Chiamaka Umeh A frontend developer with a passion for designing highly-responsive user interfaces for JavaScript-based web and mobile apps using React and React Native.

How to use Redux Persist in React Native

5 min read 1612

Redux Persist React Native

Sometimes, a developer needs to persist information locally for a user. For example, let’s say you built an ecommerce platform where users can add items to their cart without signing in. You need to implement a way for the app to remember what items the user added to the cart. It’s a bad experience for the user to close the app for a while, only to find that the items they added to the cart are no longer there.

Another scenario would be when after a user signed into your app, they closed the app for a minute, only to be taken to the login page to log in again.

In this article, we’ll learn how to use Redux Persist to persist the Redux store. First, we’ll build a small to-do application and set up its state management with Redux. Then, we’ll set up the Redux Persist library for data preservation in scenarios where the app is closed. Let’s get started!

Redux Persist and React Native

In React Native applications, data can be persisted locally using AsyncStorageAsyncStorage is an asynchronous, persistent, key-value storage system that is global to the entire app.

Redux Persist is a tool used to seamlessly save the application’s Redux state object to AsyncStorage. On app launch, Redux Persist retrieves this persisted state and saves it back to Redux.

Normally, Redux sets the initial state of your app upon launch. Soon after, Redux Persist fetches your persisted state, overriding any initial state in a process the Redux Persist team calls rehydration.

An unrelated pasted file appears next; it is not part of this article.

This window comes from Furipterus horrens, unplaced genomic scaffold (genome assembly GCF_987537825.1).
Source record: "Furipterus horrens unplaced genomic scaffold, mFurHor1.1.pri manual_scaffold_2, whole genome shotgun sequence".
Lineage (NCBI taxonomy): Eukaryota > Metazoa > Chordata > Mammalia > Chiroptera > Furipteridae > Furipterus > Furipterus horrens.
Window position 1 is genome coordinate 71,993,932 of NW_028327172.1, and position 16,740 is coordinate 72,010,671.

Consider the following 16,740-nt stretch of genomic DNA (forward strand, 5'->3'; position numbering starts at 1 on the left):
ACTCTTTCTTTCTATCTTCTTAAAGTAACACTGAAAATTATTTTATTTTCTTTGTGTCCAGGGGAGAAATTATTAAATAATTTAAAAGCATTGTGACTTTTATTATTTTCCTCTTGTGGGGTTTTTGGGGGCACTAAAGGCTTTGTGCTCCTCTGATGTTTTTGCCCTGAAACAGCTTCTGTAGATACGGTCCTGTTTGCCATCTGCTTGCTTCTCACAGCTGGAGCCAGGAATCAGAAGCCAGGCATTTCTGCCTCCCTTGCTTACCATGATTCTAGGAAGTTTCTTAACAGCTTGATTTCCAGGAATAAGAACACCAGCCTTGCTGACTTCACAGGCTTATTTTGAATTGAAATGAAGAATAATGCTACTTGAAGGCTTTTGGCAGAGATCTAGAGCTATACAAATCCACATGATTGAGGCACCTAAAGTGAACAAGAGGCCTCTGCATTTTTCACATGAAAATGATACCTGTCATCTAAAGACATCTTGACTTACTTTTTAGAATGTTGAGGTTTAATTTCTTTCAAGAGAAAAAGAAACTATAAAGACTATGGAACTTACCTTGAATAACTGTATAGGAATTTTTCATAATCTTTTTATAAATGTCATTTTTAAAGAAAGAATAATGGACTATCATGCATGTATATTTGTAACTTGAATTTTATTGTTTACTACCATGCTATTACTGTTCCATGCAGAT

Redux is an open source JavaScript library for managing and centralizing application state. It maintains the state of an entire application in a single immutable state object, which can’t be changed directly. When something changes, a new object is created using actions and reducers.

Setting up the project

In this tutorial, we’ll demonstrate implementing Redux Persist on the Expo snack platform.

Let’s create a folder called screens. Inside it, create a file called Todo.js, which will contain the input field to add to-dos and also display the to-dos added:

import React from 'react';
import { StyleSheet, Text, View } from 'react-native';

export default function BooksListApp() {
  return (
    <View style={styles.container}>
        <Text style={styles.paragraph}>React Native ToDo App with Redux Persist </Text>
          <Text style={styles.title}> Add ToDo Here</Text>
          <TextInput
            style={styles.input}
            mode="outlined"
            label="Task"
            value={task}
             onChangeText={task => setTask(task)}